India’s ruling Bharatiya Janata Party (BJP) has lost its only stronghold in the country’s south after voters in Karnataka state rejected the Hindu-nationalist policies of Prime Minister Narendra Modi’s party in crucial local elections last week.
Karnataka had been perceived as a “laboratory” for the BJP’s right-wing Hindu-nationalist ideology – known as Hindutva – and some analysts say the defeat is a sign of trouble for Modi as he aims to secure a momentous second decade in power.
The opposition Congress party won 135 seats in the state’s legislative assembly, versus 66 for the BJP, giving Modi’s opponents a boost as they prepare to challenge India’s populist leader in next year’s general election.
On Wednesday, veteran Congress politician Siddaramaiah – who goes by one name – was announced as Karnataka’s new chief minister, ending days of speculation over who will lead the state.
“The Congress has proved it can win a head-to-head battle with the BJP despite the saffron party using Modi as the headliner of its campaign,” wrote The Wire, an independent news outlet, calling the victory “a personal defeat for Modi’s brand of politics.”
The vote in Karnataka was the first of five state elections scheduled for this year, which are often seen as a litmus test for voter sentiment in a national poll.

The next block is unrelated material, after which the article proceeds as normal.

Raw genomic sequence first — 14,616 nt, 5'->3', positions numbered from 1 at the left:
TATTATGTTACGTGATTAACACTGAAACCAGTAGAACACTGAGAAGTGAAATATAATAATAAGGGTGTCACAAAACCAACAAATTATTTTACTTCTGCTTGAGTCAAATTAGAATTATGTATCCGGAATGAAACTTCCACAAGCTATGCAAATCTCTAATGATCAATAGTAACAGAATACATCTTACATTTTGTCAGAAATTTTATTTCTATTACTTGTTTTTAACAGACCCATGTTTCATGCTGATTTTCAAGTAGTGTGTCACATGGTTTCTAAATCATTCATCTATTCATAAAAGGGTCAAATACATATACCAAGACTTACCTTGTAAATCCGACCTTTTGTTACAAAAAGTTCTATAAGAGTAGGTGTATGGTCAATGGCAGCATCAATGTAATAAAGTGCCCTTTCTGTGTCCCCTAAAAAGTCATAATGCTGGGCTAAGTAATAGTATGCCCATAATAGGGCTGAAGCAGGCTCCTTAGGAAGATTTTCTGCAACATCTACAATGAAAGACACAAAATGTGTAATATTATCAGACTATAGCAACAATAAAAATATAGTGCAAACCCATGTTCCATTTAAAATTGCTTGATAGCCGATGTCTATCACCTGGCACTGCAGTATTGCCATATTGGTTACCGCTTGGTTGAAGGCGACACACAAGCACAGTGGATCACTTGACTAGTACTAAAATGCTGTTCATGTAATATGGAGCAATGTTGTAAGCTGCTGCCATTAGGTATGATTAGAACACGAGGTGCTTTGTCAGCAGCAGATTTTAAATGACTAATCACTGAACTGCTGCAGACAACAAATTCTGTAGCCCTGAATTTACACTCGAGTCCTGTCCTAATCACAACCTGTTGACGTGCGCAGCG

But despite the heavy loss, Modi’s “national stature remains intact and the BJP ought to be going into the general elections next year as frontrunners,” said Rohan Venkat, non-resident visiting scholar at the Center for the Advanced Study of India, University of Pennsylvania.
“Were they to lose some or all of the remaining state elections this year, including three big states in the (central and northern) Hindi belt, that may be further indication of waning support,” he said.
Hindutva policies fail to sway voters
Around 84% of Karnataka’s 65 million population is Hindu and the BJP campaigned heavily to appeal to that majority.
In recent years, the state has passed legislation rooted in Hindutva, including banning the sale and slaughter of cows – an animal considered sacred to Hindus. It has also passed a controversial anti-conversion bill, which makes it more difficult for interfaith couples to marry.
Last year, Karnataka banned Muslim girls from wearing the hijab in educational institutes. The ban on Islamic headscarves sparked protests from Muslims and deepened religious tensions in the state.
In the lead up to the polls, the BJP proposed removing some benefits from Muslims and allocating them instead to two upper-caste Hindu communities. Though officially abolished in 1950, India’s 2,000-year-old caste system still influences many aspects of life, categorizing Hindus at birth, defining their place in society, what jobs they can do and who they can marry.
While the BJP’s agenda may have been to bank on populist politics, Rahul Verma, a fellow at the Centre for Policy Research (CPR), a leading Indian think-tank, said these ideological platforms ultimately failed to “give them the extra vote.”
The Congress has “managed to resurrect a social coalition” of voters from religious, social and economic minorities, Verma added.